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Gruber
KidsWheels
Need new motors? Grind a gearbox? Adding teeth to a pinion?
User avatar
By Hammer-fm
#146403
Hi all,

I'm new on the boards but have been messing with our two power wheels for the last 6 months and found the community posts very helpful. I thought I'd share a unique modification that people may find interesting -- using dual motors in each gearbox.

It spawned out of the failure of a 1-week-only 15T gearbox that I'd put in my son's Hurricane. The vehicle was using a 24V battery and 3 step-down (DC/DC) converters to provide variable speed (6-20V) and current limit (40A max). Following a fairly long session of continuous driving (me chasing the boys firing a nerf gun at them), we heard some unusual noises and parked the vehicle. We found that the motors were too hot to touch (but still functional) but we had spun the 1st gear pinion shaft in the gearbox case.

"Stupid 1st gear" was my first reaction. Part of the problem here is that once the motor heats up it transfers a lot of that heat into the Nylon gear and either strips the teeth or overheat the shaft:gear interface.

Instead of buying a steel 1st gear, I thought I'd do some calculations on whether it was practical to just remove it. The 2nd gear is same pitch but has a wider face (6mm vs. 4mm). The reduction provided by the 1st gear is about 2.88:1 (72 tooth input, 25 tooth output). What if I used a 11T pinion on a 7-series motor and drove the 2nd gear directly? Since I'm an engineer, I put together a spreadsheet to analyze a few possibilities :D

For the Hurricane in its current state this would have been a disaster as the 40A current limit would cut the available torque at the wheels by too much, so I decided I'd try it on the still-stock-wired F150 that we had a round (the Hurricane ended up getting a Mabuch 8514 w/16T pinion and has been happy since @ 22V). I found a 7-series motor that pulled about the same current as stock but provided 33% more torque. Then I thought: Could I fit two of those in each gearbox?

The answer is yes! I drew up a template in a CAD program and drilled out the appropriate holes in some 1/8" alumnium sheet:
CAD template:
Image
Backside view (motors wired in series):
Image
Front view showing both pinions:
Image


The Nichibo motor I'm using has a longer shaft than the Mabuchi motors and so the extra offset wasn't a problem. The motors are wired in series and so the vehicle runs on 24V but pulls about the same current as stock 12V. Running the motors in series means that each one sees the same current and should deliver the same torque to the gear. Since they're both driving the same gear there's no load inbalance issues. eg -- it's not like the classic wheel-spinning open-diff behavior you get from the two sides on a stock power wheels in 1st gear.


Also, since the power and torque is distributed between two motors, the driven gear (2nd gear) doesn't have a lot of tooth load -- it's actually not much harder on those teeth than the stock setup would be. The 2nd-to-3rd interface obviously has a lot more torque on it, and I expect the gears downstream to be the ones breaking.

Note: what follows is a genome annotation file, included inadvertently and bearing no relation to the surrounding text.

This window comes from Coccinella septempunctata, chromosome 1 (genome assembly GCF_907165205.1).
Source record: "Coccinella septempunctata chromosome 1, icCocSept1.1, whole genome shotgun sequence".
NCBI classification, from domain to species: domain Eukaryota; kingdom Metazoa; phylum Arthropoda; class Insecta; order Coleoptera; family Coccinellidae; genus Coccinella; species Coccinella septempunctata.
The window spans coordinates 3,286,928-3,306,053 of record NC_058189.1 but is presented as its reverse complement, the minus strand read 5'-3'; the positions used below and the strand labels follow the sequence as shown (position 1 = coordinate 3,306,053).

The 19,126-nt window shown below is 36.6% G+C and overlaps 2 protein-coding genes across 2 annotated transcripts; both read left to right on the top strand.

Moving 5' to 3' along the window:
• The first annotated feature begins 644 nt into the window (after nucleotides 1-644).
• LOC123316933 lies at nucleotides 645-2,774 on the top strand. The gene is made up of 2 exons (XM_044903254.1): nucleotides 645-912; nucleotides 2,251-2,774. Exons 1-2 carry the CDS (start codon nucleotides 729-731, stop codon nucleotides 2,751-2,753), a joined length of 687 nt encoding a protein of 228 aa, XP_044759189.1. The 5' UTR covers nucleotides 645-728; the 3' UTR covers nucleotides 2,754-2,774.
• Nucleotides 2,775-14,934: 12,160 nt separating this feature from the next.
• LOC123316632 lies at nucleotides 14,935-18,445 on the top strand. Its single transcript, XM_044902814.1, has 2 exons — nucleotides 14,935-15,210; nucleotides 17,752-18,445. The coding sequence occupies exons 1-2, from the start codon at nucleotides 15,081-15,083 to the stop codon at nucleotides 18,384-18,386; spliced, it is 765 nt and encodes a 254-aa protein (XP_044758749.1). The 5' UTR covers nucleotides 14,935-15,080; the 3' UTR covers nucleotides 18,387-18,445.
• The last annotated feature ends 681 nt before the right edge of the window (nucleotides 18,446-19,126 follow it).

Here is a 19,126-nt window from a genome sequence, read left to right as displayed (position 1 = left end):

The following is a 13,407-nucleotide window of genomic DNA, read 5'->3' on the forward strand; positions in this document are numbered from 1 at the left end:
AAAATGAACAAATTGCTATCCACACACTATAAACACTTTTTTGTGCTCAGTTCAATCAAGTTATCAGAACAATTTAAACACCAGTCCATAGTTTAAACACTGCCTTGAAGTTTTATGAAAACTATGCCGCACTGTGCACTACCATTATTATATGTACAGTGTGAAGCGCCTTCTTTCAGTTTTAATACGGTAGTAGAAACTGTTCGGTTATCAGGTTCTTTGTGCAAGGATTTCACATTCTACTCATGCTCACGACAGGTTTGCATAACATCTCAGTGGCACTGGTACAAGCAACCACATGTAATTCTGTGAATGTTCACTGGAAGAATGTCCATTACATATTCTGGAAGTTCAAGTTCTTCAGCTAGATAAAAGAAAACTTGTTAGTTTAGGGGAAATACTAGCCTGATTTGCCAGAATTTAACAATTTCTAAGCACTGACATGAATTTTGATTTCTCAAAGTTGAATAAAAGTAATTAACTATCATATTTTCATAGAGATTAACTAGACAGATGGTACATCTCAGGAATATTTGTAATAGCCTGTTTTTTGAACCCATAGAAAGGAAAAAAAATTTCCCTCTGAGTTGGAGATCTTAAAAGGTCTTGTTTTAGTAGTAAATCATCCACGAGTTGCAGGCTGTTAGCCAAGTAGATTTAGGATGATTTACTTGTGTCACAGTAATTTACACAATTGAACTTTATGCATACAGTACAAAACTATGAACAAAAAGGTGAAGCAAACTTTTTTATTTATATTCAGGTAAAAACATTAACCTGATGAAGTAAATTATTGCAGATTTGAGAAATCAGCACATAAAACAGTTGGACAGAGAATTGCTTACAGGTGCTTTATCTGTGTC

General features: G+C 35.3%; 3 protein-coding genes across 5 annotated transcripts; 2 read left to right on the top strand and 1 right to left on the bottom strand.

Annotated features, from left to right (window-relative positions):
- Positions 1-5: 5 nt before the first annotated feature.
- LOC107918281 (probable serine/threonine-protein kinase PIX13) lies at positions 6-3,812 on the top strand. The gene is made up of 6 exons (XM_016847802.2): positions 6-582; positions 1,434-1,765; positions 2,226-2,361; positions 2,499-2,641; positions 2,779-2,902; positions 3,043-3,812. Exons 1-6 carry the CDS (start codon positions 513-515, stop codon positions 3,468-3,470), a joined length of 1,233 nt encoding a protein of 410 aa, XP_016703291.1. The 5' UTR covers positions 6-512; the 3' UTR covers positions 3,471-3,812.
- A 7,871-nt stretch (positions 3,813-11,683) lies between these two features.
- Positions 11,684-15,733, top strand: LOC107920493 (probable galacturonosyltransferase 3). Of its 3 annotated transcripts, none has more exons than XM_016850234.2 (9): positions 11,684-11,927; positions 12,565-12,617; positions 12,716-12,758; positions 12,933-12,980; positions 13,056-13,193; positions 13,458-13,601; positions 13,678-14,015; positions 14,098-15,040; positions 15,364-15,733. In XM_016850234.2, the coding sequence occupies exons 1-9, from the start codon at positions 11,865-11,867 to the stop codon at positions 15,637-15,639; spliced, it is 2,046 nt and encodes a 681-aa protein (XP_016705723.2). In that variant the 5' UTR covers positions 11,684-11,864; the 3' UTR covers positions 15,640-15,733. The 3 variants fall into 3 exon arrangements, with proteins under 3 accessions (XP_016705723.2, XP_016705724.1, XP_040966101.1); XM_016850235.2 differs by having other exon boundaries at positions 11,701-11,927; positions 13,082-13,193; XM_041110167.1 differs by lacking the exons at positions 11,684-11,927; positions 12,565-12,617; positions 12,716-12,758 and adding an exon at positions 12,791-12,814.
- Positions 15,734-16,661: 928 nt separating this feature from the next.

The spreadsheet projection was that the end result at 24V would be about 2x the speed of the stock setup, with 50-60% more torque. The speed matches up pretty well -- the F150 has smaller tires and the spreadsheet suggests that it should be the same as the Hurricane (16T/Mabuchi 8514 @ 22V) and they're even in a straight line. I don't have a way to really measure the torque but there's certainly no lack of it. The tires have road-bike tire rubber on them and it will spin those at launch and leave 2-3' long black marks on the pavement. There's no comparing the holeshot on the F150 with this vs. the Hurricane with the current limiter.

I've been running this for a bit over a month (probably 10hrs of actual drive time, mostly on sloped pavement) and had one gear failure: A tooth lost on a final drive gear. The "interface" gear -- 2nd gear -- so far looks good on both sides. I told me son it was ok to start it in 2nd rather than babying it, so we haven't been taking it easy on it 8-)

I haven't tried running 36V into it, but the motors should hold up fine. I would be concerned about the 3rd/4th gears in the box breaking; the fact that it's already spinning the tires may mean that I'm already hitting maximum stress though. When I get another spare box I may try this :).

This could be done using two 5-series motors as well. Also, if I were doing it again I would have used a 14 or 15T pinion. The 11T is more reduction than is necessary given the torque of the motors. If you were using an ESC with limited current (say, 60A), you're already limiting the maximum torque and may want a smaller reduction.

BTW, if you look closely you can see that I'd previously tried a single-motor variant of this (there's a hole in the gearbox between the two motors). I had attempted to use a single Banebots 24V motor (Mabuchi 5033). That approach worked but didn't have any of the advantages of dual motors: higher torque, better thermals, etc. Alas, I didn't provide proper venting on the face of the motor and it overheated at 36V.

Comparison of stock motor @12V vs. 1st-gear delete scenarios of Banebots 24V (Mabuchi 5033) vs. Dual Nichibo 775-7013F
Image

[Edited 7/13 to clean up picture links]
Last edited by Hammer-fm on Thu Jul 13, 2017 11:50 pm, edited 1 time in total.

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